NCPA - National Center for Policy Analysis


January 17, 2005

President Bush's most effective way to promote tax reform is to showcase the experiences of Eastern and Central Europe, says Alvin Rabushka of the Hoover Institution.

While the precise nature of the reforms sought by the Bush administration is still unknown, a flat tax as an alternative to the federal income tax appears to be on the table. Thus far, European experience with the flat tax has been tremendously positive:

  • In 1994, Estonia adopted a 26 percent flat tax (lowered to 24 percent this year) that has helped balance the budget and generate strong economic growth.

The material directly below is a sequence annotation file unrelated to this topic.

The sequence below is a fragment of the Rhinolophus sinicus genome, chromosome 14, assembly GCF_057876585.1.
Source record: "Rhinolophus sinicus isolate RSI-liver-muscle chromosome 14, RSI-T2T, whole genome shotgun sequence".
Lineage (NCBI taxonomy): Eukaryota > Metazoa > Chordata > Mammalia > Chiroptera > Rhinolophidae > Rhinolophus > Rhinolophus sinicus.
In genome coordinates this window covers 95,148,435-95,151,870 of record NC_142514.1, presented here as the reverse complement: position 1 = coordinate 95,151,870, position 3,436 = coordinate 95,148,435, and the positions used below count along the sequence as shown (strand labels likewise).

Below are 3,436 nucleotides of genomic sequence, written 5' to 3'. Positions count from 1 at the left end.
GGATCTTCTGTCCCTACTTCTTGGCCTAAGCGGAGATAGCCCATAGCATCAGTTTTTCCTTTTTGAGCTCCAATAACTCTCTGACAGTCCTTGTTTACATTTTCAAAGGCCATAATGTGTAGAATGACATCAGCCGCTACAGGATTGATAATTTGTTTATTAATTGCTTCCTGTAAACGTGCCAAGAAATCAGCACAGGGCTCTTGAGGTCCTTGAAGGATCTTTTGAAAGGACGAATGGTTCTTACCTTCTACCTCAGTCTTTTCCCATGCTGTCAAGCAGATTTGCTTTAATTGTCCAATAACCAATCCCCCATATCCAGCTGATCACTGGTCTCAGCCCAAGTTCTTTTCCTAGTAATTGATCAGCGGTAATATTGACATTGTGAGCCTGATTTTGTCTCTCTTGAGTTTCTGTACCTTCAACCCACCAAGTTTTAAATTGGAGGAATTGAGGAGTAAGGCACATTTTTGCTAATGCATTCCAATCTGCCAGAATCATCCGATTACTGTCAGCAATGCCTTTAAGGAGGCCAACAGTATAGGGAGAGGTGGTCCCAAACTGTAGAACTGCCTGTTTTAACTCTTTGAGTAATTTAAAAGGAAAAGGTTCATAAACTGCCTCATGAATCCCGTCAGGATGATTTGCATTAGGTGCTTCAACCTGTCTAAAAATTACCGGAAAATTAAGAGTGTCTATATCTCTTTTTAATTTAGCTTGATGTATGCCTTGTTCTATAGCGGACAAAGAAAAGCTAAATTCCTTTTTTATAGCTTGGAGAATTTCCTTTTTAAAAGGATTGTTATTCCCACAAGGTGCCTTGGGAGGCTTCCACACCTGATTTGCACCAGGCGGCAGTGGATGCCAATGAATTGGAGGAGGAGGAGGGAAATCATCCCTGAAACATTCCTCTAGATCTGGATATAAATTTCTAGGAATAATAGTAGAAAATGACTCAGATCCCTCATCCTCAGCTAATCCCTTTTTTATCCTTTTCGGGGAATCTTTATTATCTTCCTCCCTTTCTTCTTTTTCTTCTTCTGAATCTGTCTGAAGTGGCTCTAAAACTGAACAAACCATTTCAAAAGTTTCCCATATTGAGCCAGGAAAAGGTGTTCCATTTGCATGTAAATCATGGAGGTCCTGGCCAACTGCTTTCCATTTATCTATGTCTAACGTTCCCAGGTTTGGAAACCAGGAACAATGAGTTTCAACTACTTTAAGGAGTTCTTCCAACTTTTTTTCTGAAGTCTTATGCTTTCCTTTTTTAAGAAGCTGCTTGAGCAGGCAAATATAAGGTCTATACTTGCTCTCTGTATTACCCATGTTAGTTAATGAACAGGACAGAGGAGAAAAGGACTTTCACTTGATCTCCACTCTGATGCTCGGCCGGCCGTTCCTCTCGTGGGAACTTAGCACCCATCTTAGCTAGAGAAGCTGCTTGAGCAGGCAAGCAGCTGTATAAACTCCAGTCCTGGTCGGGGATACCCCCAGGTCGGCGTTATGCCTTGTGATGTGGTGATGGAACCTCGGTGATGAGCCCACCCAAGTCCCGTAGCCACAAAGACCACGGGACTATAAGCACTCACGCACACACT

• In 2000 Russia adopted a 13 percent flat tax and has enjoyed four years of sustained economic growth.
  • Latvia, Serbia, Slovakia and Ukraine have also adopted the flat tax with success, reducing underground economic activity and tax evasion.

China, of all places, is strongly considering a flat tax as well, with some suggesting a 20 percent rate. Beijing is likely to announce its tax reform agenda in March 2005. Even socialist Germany is reviewing a flat tax of 30 percent on all personal and corporate income.

Therefore, while Democrats and special interests have vigorously rejected a flat tax, Rabushka says experience has shown that it improves economic growth and is garnering support around the world. Americans would be ill-advised to dismiss it.

Source: Alvin Rabushka, "Flat and Happy?," Wall Street Journal, January 12, 2004.

For WSJ text (subscription required):,,SB110549261681023590-search,00.html


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